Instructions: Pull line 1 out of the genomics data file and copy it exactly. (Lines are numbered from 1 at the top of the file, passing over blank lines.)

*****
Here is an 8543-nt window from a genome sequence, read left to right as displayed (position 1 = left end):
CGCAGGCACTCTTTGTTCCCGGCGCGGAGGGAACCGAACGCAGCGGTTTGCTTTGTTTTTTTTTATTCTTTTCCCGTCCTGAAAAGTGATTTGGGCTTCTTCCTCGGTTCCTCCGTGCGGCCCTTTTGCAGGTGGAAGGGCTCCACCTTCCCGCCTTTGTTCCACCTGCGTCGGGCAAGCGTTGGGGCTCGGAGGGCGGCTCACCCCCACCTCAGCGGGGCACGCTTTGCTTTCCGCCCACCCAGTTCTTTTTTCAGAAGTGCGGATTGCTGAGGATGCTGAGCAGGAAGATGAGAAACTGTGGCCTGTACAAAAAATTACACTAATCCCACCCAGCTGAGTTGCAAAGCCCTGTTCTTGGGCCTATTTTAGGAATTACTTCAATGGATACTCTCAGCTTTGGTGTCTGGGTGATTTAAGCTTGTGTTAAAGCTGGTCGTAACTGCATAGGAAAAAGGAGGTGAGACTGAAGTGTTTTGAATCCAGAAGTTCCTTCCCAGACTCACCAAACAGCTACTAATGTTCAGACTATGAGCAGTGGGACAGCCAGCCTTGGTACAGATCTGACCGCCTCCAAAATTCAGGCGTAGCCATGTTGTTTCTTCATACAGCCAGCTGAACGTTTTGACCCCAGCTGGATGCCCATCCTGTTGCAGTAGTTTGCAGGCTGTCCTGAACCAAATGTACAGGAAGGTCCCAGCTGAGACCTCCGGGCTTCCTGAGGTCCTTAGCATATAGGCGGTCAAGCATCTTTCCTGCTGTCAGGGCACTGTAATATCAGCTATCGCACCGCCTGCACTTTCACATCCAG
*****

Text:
Here is an 8543-nt window from a genome sequence, read left to right as displayed (position 1 = left end):